In the end, it was a dominating performance heads-up that sealed a victory for Yaniv Birman in the $10,000 Seven Card Stud Championship. Coming into the day as the clear chip leader, he navigated his way past eight other players to secure the $236,238 in prize money and his first WSOP gold bracelet.
And there was plenty of competition at the final table, with four former bracelet winners, including eventual runner-up Jesse Martin who fell just short of adding a third bracelet to his collection.
Official Final Table Results
|1||Yaniv Birman||United States||$236,238|
|2||Jesse Martin||United States||$146,006|
|3||Ben Yu||United States||$99,340|
|4||Lee Salem||United States||$69,928|
|5||Matt Grapenthien||United States||$50,669|
|7||Joseph Cappello||United States||$29,306|
|8||Lars Gronning||United States||$23,443|
"The cards were just running my way," said Birman. "I was just leaning on [Jesse Martin] all the time and the cards did all the work for me all day."
"I play aggressively; if they're going to play back at me it is what it is. I'm probably going to fold. But I'd rather two or three-bet it and see where I'm at. I feel more comfortable that way, but everybody here's a good player - there were no soft spots.
Birman said that one of the most important hands at the final table was a hand against Ben Yu. Three-handed he called down Yu in a pot, and then called a check-raise on seventh street with just a pair of fours - and was good!
"I put him on a straight," said Birman. "I called his hand. I put him on Jack-King or King-Nine. I called right away and I won with a pair of fours. It was a huge pot; if I lose I'm at a million instead of two and a half."
"I barely ever play tournaments so it's fun. I play once or twice a year. I got here Monday, and this was the first tournament I signed up for. The truth is I don't play much poker anymore. Stud is my favourite game - all types of Stud. I play a lot of high-limit games in L.A.
"I'm predominantly a businessman, and I just play poker for fun. [Winning a bracelet] is just a great feeling."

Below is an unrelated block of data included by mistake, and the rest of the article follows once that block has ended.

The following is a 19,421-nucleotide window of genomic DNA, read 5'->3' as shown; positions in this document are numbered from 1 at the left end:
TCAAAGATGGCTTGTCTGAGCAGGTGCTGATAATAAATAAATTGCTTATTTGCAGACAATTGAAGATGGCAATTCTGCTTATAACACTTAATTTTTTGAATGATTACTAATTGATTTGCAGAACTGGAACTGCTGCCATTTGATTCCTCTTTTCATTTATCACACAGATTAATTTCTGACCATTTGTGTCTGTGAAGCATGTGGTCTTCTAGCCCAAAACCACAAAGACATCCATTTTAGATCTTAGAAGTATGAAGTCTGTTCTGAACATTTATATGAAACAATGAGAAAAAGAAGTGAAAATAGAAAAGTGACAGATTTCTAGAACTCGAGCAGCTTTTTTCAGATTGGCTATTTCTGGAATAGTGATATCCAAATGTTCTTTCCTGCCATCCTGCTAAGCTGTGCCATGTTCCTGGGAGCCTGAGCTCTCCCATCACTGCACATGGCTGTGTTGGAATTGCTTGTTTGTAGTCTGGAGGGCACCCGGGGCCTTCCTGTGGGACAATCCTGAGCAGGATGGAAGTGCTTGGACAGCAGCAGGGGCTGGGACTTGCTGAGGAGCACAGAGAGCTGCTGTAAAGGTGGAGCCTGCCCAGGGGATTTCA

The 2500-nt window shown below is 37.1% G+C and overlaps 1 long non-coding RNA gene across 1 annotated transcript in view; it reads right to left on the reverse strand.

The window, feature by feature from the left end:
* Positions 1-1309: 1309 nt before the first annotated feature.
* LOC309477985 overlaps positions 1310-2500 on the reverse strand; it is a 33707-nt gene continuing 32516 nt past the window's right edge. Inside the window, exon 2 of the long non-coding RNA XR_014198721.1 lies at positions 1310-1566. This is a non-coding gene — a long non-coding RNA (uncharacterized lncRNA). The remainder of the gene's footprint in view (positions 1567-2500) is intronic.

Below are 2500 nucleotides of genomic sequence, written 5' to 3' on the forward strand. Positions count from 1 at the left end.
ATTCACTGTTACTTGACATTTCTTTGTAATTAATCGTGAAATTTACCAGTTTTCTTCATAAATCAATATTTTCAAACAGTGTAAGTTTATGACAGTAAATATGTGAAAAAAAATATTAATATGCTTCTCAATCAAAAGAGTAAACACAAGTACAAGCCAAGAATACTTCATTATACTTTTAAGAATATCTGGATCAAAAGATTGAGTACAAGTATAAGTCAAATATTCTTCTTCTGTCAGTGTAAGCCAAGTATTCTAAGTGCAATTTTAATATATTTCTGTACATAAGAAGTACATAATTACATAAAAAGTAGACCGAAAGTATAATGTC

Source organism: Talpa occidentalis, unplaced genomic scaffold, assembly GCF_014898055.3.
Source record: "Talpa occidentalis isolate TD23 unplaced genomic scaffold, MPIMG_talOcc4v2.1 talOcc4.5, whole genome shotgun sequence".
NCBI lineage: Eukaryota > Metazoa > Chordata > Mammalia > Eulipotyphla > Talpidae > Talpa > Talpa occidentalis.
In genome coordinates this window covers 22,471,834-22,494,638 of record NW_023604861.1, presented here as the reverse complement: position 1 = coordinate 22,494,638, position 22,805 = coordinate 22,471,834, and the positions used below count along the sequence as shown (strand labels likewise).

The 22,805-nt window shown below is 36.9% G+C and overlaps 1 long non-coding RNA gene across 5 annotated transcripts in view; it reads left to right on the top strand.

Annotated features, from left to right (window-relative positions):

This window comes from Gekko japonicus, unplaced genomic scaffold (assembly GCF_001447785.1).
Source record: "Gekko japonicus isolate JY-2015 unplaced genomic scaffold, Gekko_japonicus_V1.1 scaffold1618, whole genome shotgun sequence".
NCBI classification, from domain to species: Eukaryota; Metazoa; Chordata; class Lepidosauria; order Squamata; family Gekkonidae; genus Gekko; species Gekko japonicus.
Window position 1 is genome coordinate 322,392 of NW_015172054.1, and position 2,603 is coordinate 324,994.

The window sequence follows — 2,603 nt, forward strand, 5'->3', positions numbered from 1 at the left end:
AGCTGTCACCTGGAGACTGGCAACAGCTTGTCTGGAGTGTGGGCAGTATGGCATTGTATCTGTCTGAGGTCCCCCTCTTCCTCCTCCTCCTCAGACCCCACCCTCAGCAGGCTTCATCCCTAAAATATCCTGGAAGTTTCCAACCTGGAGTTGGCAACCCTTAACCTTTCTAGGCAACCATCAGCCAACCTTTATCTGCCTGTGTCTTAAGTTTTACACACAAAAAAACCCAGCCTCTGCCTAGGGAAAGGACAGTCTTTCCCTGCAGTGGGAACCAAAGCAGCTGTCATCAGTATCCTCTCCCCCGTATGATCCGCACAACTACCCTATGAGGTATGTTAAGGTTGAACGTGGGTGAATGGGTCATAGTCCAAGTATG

Final Day Recap
Birman took his aggressive style of play into the final table and his style was polar opposites to that of Lars Gronning, whose tight hand selection resulted in him getting his dwindling stack in once to triple, and again to become the first elimination at the hands of Joseph Cappello.
Such was the pace of eliminations during the early goings, that another player was eliminated almost straight away. Ben Yu made two pair on seventh street and James Obst failed to improve and was sent to the rail.
By the second break of the day, Birman was still topping the remaining six players with twice as many chips as Yu in second place. Birman would surge after making jacks-full against Matt Grapenthien, and Grapenthien would be the next elimination, again at the hands of Yu when Yu's buried fours held against the combo draw of Grapenthien.
Just like with the first two eliminations of the day, one elimination lead to another and Lee Salem soon found himself heading to the exit in fourth. Jesse Martin had made trips by sixth street, and Salem failed to improve and was eliminated.
Astonishingly, Birman had retained hold of his chip lead throughout the day without even eliminating a player. That would change three-handed as Birman pushed home his chip lead, with Birman going perfect-perfect to send Yu to the rail.
Such was the head of steam Birman had built up, heads-up play seemed to be an inevitability. Raise after raise, Birman won all the key pots, showing down two pair and a flush and being awarded the pot.
Although Martin did double through Birman, at the second time of asking he closed it out to take home his first WSOP bracelet and over $200,000 in prize money.
That concludes the PokerNews coverage of Event #38: $10,000 Seven Card Stud Championship, with Yaniv Birman following in the footsteps of last year's winner Mike Wattel.